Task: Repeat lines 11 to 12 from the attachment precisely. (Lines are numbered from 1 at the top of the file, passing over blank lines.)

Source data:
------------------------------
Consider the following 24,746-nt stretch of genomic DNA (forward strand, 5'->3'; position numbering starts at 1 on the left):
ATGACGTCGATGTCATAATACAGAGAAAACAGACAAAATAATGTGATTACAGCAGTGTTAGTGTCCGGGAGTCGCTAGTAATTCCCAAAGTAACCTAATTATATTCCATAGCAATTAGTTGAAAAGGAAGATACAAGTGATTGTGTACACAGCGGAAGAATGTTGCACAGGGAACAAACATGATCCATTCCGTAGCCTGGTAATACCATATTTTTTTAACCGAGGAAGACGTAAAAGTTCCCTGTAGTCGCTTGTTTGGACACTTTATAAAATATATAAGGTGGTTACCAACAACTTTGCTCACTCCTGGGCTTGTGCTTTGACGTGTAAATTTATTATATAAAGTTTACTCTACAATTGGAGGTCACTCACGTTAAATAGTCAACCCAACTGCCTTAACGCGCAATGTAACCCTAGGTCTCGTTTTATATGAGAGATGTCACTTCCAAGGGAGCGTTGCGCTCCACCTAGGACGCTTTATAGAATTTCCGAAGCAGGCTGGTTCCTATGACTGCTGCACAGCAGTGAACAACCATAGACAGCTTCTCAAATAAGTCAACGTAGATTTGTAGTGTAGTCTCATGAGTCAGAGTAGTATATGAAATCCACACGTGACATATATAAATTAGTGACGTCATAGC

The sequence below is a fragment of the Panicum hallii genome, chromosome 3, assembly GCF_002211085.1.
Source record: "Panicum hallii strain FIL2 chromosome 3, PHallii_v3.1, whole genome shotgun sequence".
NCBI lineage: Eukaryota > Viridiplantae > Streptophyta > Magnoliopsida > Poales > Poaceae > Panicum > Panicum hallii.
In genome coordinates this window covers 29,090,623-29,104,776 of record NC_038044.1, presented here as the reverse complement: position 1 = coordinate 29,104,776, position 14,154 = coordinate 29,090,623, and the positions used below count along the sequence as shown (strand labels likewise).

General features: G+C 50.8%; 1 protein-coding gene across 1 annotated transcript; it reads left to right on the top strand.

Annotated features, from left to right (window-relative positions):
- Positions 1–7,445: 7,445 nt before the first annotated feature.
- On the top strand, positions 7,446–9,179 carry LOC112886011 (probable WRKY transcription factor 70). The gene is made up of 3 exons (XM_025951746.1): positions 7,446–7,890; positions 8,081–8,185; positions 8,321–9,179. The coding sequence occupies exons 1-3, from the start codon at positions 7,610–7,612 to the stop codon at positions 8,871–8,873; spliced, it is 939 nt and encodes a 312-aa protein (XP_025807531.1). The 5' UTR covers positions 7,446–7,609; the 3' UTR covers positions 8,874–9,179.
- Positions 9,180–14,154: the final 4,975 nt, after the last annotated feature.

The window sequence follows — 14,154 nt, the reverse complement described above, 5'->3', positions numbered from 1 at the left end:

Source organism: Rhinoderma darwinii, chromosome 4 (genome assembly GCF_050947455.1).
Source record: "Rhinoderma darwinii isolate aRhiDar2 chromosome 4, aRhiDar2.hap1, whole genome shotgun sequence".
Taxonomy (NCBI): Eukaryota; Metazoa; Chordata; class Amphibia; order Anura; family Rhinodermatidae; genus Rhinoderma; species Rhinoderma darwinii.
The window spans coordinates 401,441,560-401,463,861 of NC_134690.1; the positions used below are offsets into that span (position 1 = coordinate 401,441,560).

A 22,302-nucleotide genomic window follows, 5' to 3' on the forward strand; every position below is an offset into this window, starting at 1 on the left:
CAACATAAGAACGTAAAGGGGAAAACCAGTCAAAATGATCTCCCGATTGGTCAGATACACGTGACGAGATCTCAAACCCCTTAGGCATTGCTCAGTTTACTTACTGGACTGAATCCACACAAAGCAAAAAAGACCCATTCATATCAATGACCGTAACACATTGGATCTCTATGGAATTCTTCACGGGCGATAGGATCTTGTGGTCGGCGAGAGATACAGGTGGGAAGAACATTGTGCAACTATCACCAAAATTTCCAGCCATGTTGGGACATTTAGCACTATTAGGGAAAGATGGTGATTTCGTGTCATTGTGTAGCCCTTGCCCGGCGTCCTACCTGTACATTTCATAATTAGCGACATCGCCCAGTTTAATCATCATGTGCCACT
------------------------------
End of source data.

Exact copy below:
- Positions 9,180–14,154: the final 4,975 nt, after the last annotated feature.

The window sequence follows — 14,154 nt, the reverse complement described above, 5'->3', positions numbered from 1 at the left end: